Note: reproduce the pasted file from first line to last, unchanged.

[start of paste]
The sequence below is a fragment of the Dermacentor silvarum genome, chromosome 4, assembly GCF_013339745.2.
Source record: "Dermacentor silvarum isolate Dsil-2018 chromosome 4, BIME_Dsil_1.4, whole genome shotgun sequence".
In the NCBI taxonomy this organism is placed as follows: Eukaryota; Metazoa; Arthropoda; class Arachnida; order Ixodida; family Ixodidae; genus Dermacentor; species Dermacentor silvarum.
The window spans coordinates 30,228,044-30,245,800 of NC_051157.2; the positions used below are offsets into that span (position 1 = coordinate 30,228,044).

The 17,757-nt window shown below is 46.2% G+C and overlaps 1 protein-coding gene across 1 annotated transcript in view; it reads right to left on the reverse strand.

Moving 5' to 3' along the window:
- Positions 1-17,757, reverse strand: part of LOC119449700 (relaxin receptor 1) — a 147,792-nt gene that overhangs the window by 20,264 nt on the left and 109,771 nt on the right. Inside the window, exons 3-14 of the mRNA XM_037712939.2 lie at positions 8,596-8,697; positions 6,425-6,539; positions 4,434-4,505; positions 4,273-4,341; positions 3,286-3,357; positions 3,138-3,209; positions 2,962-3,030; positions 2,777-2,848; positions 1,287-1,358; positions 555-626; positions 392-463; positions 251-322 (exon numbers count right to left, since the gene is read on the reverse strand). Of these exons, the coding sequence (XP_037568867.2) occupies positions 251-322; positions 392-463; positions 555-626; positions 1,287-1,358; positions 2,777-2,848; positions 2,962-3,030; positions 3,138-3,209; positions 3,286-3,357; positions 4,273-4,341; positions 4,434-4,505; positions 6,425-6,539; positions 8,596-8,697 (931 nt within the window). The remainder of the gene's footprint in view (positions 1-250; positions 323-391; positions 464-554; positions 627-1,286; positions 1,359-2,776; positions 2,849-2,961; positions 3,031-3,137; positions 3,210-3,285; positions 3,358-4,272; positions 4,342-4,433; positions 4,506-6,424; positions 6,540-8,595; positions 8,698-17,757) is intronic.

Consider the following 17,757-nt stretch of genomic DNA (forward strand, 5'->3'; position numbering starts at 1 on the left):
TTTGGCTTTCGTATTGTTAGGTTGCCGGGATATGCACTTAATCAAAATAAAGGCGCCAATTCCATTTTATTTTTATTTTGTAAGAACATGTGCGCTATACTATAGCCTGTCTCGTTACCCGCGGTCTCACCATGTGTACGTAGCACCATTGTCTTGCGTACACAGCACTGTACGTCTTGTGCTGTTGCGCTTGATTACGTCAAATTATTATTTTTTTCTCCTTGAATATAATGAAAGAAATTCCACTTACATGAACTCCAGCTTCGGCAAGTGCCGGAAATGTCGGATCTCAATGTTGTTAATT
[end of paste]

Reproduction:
The sequence below is a fragment of the Dermacentor silvarum genome, chromosome 4, assembly GCF_013339745.2.
Source record: "Dermacentor silvarum isolate Dsil-2018 chromosome 4, BIME_Dsil_1.4, whole genome shotgun sequence".
In the NCBI taxonomy this organism is placed as follows: Eukaryota; Metazoa; Arthropoda; class Arachnida; order Ixodida; family Ixodidae; genus Dermacentor; species Dermacentor silvarum.
The window spans coordinates 30,228,044-30,245,800 of NC_051157.2; the positions used below are offsets into that span (position 1 = coordinate 30,228,044).

The 17,757-nt window shown below is 46.2% G+C and overlaps 1 protein-coding gene across 1 annotated transcript in view; it reads right to left on the reverse strand.

Moving 5' to 3' along the window:
- Positions 1-17,757, reverse strand: part of LOC119449700 (relaxin receptor 1) — a 147,792-nt gene that overhangs the window by 20,264 nt on the left and 109,771 nt on the right. Inside the window, exons 3-14 of the mRNA XM_037712939.2 lie at positions 8,596-8,697; positions 6,425-6,539; positions 4,434-4,505; positions 4,273-4,341; positions 3,286-3,357; positions 3,138-3,209; positions 2,962-3,030; positions 2,777-2,848; positions 1,287-1,358; positions 555-626; positions 392-463; positions 251-322 (exon numbers count right to left, since the gene is read on the reverse strand). Of these exons, the coding sequence (XP_037568867.2) occupies positions 251-322; positions 392-463; positions 555-626; positions 1,287-1,358; positions 2,777-2,848; positions 2,962-3,030; positions 3,138-3,209; positions 3,286-3,357; positions 4,273-4,341; positions 4,434-4,505; positions 6,425-6,539; positions 8,596-8,697 (931 nt within the window). The remainder of the gene's footprint in view (positions 1-250; positions 323-391; positions 464-554; positions 627-1,286; positions 1,359-2,776; positions 2,849-2,961; positions 3,031-3,137; positions 3,210-3,285; positions 3,358-4,272; positions 4,342-4,433; positions 4,506-6,424; positions 6,540-8,595; positions 8,698-17,757) is intronic.

Consider the following 17,757-nt stretch of genomic DNA (forward strand, 5'->3'; position numbering starts at 1 on the left):
TTTGGCTTTCGTATTGTTAGGTTGCCGGGATATGCACTTAATCAAAATAAAGGCGCCAATTCCATTTTATTTTTATTTTGTAAGAACATGTGCGCTATACTATAGCCTGTCTCGTTACCCGCGGTCTCACCATGTGTACGTAGCACCATTGTCTTGCGTACACAGCACTGTACGTCTTGTGCTGTTGCGCTTGATTACGTCAAATTATTATTTTTTTCTCCTTGAATATAATGAAAGAAATTCCACTTACATGAACTCCAGCTTCGGCAAGTGCCGGAAATGTCGGATCTCAATGTTGTTAATT